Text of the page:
The next 6 years brought striking advances in understanding the biology and pathology of AD, as well as technical advances in biomarker measurements. It became possible not only to measure AB and tau in cerebrospinal fluid but also to see these proteins in living brains with specialized PET ligands. It also became obvious that about a third of subjects in any given AD study didn’t have the disease-defining brain plaques and tangles – the therapeutic targets of all the largest drug studies to date. And while it’s clear that none of the interventions that have been through trials have exerted a significant benefit yet, “Treating people for a disease they don’t have can’t possibly help the results,” Dr. Jack said.
These research observations and revolutionary biomarker advances have reshaped the way researchers think about AD. To maximize research potential and to create a global classification standard that would unify studies as well, NIA and the Alzheimer’s Association convened several meetings to redefine Alzheimer’s disease biologically, by pathologic brain changes as measured by biomarkers. In this paradigm, cognitive dysfunction steps aside as the primary classification driver, becoming a symptom of AD rather than its definition.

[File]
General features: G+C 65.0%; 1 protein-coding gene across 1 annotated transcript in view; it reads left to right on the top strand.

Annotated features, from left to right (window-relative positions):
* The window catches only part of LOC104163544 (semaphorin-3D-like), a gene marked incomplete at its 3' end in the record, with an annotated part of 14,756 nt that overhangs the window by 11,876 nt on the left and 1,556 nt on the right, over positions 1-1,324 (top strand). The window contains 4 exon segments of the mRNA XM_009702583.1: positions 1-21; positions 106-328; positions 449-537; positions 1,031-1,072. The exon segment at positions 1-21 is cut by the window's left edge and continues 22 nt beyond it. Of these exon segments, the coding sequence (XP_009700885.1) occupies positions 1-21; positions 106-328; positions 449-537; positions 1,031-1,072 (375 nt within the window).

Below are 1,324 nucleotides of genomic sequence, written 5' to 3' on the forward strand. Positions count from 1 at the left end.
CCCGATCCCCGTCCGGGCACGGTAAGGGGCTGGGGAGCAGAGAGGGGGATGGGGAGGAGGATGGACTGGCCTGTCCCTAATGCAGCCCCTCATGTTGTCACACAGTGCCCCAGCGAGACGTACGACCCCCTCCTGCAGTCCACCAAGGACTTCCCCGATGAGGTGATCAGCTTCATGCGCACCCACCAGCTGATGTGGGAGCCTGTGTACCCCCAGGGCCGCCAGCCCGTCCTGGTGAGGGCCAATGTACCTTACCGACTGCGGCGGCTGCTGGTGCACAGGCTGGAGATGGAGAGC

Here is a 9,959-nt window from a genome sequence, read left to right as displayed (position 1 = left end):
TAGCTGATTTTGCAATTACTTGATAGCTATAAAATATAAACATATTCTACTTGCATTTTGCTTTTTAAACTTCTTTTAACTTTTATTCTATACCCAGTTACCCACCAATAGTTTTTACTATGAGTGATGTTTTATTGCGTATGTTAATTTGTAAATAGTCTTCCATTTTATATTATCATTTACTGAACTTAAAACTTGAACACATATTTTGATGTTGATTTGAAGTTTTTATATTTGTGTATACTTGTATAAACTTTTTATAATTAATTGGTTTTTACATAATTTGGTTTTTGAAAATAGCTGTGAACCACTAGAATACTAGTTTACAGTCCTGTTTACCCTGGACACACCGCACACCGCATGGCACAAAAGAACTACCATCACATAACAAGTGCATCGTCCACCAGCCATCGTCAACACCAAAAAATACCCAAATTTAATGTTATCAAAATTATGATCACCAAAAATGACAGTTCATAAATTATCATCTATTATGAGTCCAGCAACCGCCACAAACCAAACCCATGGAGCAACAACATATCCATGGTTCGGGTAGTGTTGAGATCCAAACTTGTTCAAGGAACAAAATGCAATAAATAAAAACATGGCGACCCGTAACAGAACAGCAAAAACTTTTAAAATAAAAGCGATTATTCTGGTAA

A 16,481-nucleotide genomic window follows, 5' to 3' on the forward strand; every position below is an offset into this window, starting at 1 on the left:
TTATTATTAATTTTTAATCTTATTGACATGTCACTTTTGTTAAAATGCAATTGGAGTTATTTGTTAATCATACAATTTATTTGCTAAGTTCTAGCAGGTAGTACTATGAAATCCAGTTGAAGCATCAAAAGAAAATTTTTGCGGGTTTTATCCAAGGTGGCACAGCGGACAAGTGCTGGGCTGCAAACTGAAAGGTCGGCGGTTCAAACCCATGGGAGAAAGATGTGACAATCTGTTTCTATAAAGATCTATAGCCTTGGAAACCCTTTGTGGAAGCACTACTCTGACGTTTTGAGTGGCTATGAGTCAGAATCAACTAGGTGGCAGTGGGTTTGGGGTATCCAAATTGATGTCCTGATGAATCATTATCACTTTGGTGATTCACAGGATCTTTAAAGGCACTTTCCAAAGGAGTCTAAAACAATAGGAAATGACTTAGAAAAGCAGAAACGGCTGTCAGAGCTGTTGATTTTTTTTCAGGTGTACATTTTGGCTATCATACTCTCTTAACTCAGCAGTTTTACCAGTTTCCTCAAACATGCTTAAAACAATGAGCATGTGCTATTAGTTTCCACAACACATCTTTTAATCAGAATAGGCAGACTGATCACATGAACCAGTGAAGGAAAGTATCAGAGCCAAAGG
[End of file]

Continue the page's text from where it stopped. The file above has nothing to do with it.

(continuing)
“The way AD has historically been defined is by clinical symptoms: a progressive amnestic dementia was Alzheimer’s, and if there was no progressive amnestic dementia, it wasn’t,” Dr. Jack said. “Well, it turns out that both of those statements are wrong. About 30% of people with progressive amnestic dementia have other things causing it.”
It makes much more sense, he said, to define the disease based on its unique neuropathologic signature: amyloid beta plaques and tau neurofibrillary tangles in the brain.